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Super Naked: 2004 Aprilia Tuono R for Sale

The first-generation Aprilia Tuono is the odd Italian bike notable more for what it does than for how it looks. It’s relatively practical, with a comfortable, upright seating position, is powered by a reliable v-twin developed by Austrian firm Rotax, and offers bonkers, uncompromising performance. Suspension is high-quality, handling is excellent, and it apparently is great for pulling wheelies. And those looks? Well, it’s… distinctive, at least. Basically, it’s a bike for riders, not poseurs.

The market has finally found a name for bikes in this class: “supernakeds.” They used to be called “streetfighters” since these naked sportbikes were originally exactly that: Japanese sportbikes that had their fairings removed and upright bars fitted to maximize road comfort and hooligan potential. This was obviously done for practical reasons, not because the owners crashed their bikes and didn’t want to pay for pricey replacement plastic panels… Even the Speed Triple and Ducati Monster used that formula, and were basically parts-bin machines based on fully-faired sportbikes.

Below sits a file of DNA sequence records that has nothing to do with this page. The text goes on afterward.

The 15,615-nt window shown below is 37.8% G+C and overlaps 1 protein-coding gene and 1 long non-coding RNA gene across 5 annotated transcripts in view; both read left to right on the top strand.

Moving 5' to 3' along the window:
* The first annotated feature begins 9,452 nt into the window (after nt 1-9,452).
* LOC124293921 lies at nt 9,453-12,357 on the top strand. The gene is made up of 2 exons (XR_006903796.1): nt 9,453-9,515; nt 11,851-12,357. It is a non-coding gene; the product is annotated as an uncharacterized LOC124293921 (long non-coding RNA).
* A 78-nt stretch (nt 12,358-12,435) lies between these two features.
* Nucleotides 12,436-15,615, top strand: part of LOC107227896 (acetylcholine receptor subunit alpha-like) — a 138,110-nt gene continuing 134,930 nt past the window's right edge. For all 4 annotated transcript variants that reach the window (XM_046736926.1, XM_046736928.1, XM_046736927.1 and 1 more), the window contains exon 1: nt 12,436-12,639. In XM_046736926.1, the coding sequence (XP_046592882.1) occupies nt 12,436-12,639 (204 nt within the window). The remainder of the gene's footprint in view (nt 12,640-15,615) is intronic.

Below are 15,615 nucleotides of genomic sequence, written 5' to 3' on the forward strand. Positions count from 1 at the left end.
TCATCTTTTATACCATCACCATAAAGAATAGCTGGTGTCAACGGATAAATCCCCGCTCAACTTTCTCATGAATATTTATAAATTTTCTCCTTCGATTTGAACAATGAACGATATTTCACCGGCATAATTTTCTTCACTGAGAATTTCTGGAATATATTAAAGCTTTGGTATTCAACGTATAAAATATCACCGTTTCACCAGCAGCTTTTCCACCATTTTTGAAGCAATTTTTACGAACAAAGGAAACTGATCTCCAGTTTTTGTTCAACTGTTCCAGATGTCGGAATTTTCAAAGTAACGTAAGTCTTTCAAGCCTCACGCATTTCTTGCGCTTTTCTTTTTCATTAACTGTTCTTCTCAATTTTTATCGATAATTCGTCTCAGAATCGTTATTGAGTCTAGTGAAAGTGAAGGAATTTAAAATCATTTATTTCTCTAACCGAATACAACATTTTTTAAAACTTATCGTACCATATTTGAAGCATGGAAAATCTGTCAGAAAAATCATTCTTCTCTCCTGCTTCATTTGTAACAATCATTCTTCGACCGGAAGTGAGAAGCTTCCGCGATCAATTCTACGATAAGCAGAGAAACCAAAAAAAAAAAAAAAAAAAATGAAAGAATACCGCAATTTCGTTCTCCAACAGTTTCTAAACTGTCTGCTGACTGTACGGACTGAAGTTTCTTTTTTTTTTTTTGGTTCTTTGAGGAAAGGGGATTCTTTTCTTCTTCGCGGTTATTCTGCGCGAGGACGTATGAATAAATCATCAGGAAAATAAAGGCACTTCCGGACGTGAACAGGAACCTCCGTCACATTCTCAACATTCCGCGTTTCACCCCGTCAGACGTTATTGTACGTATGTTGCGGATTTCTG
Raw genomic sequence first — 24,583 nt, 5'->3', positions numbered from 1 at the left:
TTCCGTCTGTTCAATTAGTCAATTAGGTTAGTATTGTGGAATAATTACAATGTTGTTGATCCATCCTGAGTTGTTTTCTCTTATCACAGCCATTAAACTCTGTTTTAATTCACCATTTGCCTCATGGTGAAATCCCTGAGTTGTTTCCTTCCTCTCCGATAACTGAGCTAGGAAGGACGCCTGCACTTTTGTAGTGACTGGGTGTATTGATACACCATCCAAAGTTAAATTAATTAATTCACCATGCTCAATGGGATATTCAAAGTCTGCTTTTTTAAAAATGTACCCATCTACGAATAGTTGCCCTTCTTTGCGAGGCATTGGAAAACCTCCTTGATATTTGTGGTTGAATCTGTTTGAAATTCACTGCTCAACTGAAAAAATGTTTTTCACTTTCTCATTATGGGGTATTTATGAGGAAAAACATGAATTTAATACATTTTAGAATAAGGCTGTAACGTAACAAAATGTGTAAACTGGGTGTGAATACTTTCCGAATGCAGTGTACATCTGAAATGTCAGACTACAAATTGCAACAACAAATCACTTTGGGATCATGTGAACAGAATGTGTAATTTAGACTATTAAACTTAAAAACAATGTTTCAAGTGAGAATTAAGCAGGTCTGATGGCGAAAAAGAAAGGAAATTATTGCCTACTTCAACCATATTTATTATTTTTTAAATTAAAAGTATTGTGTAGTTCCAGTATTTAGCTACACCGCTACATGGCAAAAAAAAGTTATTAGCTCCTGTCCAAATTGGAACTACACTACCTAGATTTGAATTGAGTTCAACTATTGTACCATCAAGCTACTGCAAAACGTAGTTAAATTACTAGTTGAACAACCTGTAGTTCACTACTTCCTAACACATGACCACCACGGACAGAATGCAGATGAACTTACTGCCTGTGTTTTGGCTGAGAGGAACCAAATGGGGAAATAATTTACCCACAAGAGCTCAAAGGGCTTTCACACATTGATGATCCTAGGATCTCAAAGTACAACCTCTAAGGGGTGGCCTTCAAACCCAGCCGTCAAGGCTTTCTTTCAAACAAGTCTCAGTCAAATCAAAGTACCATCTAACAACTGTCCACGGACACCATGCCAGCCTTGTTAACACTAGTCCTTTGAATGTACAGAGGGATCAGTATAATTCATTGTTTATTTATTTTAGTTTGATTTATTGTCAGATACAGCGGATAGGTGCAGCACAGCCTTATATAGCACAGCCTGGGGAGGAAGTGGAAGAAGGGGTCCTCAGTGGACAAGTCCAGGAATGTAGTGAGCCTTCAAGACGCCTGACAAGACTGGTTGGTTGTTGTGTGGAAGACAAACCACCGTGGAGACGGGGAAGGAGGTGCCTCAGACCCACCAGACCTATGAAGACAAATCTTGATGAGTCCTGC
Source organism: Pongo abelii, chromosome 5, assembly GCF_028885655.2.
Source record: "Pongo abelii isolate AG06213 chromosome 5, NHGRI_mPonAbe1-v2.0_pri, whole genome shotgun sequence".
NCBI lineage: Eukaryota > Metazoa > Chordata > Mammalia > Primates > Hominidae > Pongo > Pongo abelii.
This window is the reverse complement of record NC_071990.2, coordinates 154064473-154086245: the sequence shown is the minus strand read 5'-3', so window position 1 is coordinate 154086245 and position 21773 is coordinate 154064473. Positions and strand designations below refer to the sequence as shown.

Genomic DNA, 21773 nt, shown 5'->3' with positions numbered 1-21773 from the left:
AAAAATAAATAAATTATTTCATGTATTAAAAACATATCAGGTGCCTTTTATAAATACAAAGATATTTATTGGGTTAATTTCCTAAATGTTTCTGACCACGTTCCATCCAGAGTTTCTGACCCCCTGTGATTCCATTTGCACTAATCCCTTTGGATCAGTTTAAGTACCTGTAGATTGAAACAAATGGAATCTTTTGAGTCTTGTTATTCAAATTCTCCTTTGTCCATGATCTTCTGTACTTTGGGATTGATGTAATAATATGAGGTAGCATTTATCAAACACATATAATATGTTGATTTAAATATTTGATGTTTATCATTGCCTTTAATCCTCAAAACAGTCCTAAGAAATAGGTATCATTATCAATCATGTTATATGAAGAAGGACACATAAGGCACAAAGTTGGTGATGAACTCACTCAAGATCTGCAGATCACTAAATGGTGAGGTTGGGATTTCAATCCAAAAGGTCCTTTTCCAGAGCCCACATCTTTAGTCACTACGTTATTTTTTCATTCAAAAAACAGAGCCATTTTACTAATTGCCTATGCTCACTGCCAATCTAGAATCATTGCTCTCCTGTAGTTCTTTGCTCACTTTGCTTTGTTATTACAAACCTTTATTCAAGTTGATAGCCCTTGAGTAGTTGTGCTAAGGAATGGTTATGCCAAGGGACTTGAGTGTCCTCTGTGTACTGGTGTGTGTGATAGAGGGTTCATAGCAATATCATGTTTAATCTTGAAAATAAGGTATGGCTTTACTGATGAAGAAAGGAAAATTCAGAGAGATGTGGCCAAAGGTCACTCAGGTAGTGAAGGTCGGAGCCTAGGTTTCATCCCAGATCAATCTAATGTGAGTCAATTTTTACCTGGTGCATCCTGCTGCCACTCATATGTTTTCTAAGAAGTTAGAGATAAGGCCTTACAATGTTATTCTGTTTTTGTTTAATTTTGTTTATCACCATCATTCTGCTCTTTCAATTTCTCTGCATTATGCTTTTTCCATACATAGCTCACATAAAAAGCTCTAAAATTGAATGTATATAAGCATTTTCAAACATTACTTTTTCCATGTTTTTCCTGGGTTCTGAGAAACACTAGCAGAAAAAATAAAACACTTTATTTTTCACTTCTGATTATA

Significantly the Tuono, unlike more practical nakeds from Japan and even most European competitors, didn’t use a last-generation powerplant, detuned with milder cams more suited to everyday riding. It’s pretty much exactly the Mille engine, with the same claimed power output. Part of that decision is obviously rooted in pragmatism: Aprilia didn’t have an older engine they could slot in on the cheap. And using the same engine, frame, and other components certainly simplified production for a company producing their first big-bore sportbikes. But it was also the “right” thing to do, and the bike has a serious cult following: with less being more in this case, the Tuono actually a bit lighter that the RSV on which it’s based and makes for a serious canyon weapon.

The second-generation Tuono is generally considered to be better looking than the original. The styling was more refined, or maybe just slightly more coherent, but it still isn’t exactly a pretty bike. And if you’re going to build a bike with intentionally outrageous styling, you might as well lean all the way into it. What I’m saying is: I much prefer the original, far funkier Tuono seen here. It just looks nuts, and should be a blast to ride.

From the original eBay listing: 2004 Aprilia Tuono R for Sale